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Ten offensive tackles went during the first three rounds. That's the most since 2000, when 10 tackles went in a year that produced Chris Samuels of the Redskins, Mark Tauscher of the Packers and Marvel Smith of the Steelers.
Even though D'Brickashaw Ferguson was the only tackle to go in the first round, nine went between picks 39 and 89.
One reason so many tackles went in the first 89 picks is that the position is thin. Teams felt more urgency to draft offensive linemen in the first day.
"There aren't a lot of offensive linemen, and the class is pretty thin," Steelers vice president Kevin Colbert said. "There aren't a lot as you go forward."
The second round was full of surprises. The Packers raised a few eyebrows by taking Daryn Colledge from Boise State in the second round with the 47th pick after Winston Justice of USC went to the Eagles with the 39th pick. Colledge is considered a pretty good developmental tackle, but it was surprising to see him go before Marcus McNeill of Auburn.
Tthe bigger surprises came when the Vikings used a second-round pick on tackle Ryan Cook of New Mexico, and the Panthers used a third-rounder on Rashad Butler of Miami. Another surprise was the Raiders taking Weber State's Paul McQuistan in the third. Those three all were considered second-day prospects.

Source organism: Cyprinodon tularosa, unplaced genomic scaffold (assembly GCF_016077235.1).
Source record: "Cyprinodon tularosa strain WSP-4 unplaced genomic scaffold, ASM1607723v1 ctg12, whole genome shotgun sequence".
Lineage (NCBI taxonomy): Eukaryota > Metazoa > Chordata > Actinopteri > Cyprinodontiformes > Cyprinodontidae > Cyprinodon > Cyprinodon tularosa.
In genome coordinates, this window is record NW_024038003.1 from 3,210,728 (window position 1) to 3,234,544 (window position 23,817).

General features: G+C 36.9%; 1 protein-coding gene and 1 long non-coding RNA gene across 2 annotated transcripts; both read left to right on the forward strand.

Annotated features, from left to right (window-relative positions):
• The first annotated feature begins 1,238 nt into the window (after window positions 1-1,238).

"If you are going to go for an offensive lineman, you have to go for them a little earlier, because there aren't a lot of them," Panthers general manager Marty Hurney said.
The rush to draft tackles cost guards, a position that usually gets hot in the second and third rounds. Only four guards went in first three rounds. Two of big name guards -- Max Jean-Gilles of Georgia and Fred Matua of USC -- sat through the first day without being selected.
Teams had to be strategic in getting their linemen. Credit the Jets with being smart. But, of course, they had the most urgent needs. The Jets might have had the least-talented offensinve line in the NFL heading into Sautrday. But after drafting Ferguson and center Nick Mangold in the first round, that will change. Both are considered to be among the best at their positions in the past few years.
The Texans might have been the luckiest team in terms of offensive linemen. After years of waiting for the offensive line to come together, the Texans sat back and grabbed tackle Eric Winston of Miami and guard Charles Spencer of Pitt with the 65th and 66th picks, giving them second-round values in the third round.
"We were fortunate to get Winston and Spencer after the second round," Texans general manager Charley Casserley said. "We think they could really help us."
Overall, it was a strange day for offensive linemen. More tackles went than expected, and it could be a thin draft for blockers after the fourth round, when some of the top remaining guards will go.
Teams still needing offensive line help will have to tackle the already depleted free-agent market.
John Clayton is a senior writer for ESPN.com.b